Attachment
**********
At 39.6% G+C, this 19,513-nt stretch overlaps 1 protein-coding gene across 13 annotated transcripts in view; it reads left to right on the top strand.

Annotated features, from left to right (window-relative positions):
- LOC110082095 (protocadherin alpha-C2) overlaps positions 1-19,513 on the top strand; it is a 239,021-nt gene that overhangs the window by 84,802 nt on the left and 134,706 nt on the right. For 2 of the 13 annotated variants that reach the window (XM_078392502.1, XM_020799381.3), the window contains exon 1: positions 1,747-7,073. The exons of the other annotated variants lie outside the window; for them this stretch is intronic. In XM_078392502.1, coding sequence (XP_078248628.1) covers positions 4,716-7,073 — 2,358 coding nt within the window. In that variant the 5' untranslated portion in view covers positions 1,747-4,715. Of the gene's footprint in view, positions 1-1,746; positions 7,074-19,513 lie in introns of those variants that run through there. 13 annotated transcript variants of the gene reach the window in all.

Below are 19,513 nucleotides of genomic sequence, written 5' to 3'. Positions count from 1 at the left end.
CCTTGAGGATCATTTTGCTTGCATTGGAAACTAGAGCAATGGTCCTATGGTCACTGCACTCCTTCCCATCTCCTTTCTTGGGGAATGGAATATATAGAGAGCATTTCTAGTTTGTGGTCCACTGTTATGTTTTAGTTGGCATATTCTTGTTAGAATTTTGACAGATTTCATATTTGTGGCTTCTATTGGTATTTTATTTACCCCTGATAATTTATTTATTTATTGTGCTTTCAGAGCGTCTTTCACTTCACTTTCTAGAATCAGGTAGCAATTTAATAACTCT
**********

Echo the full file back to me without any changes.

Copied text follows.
At 39.6% G+C, this 19,513-nt stretch overlaps 1 protein-coding gene across 13 annotated transcripts in view; it reads left to right on the top strand.

Annotated features, from left to right (window-relative positions):
- LOC110082095 (protocadherin alpha-C2) overlaps positions 1-19,513 on the top strand; it is a 239,021-nt gene that overhangs the window by 84,802 nt on the left and 134,706 nt on the right. For 2 of the 13 annotated variants that reach the window (XM_078392502.1, XM_020799381.3), the window contains exon 1: positions 1,747-7,073. The exons of the other annotated variants lie outside the window; for them this stretch is intronic. In XM_078392502.1, coding sequence (XP_078248628.1) covers positions 4,716-7,073 — 2,358 coding nt within the window. In that variant the 5' untranslated portion in view covers positions 1,747-4,715. Of the gene's footprint in view, positions 1-1,746; positions 7,074-19,513 lie in introns of those variants that run through there. 13 annotated transcript variants of the gene reach the window in all.

Below are 19,513 nucleotides of genomic sequence, written 5' to 3'. Positions count from 1 at the left end.
CCTTGAGGATCATTTTGCTTGCATTGGAAACTAGAGCAATGGTCCTATGGTCACTGCACTCCTTCCCATCTCCTTTCTTGGGGAATGGAATATATAGAGAGCATTTCTAGTTTGTGGTCCACTGTTATGTTTTAGTTGGCATATTCTTGTTAGAATTTTGACAGATTTCATATTTGTGGCTTCTATTGGTATTTTATTTACCCCTGATAATTTATTTATTTATTGTGCTTTCAGAGCGTCTTTCACTTCACTTTCTAGAATCAGGTAGCAATTTAATAACTCT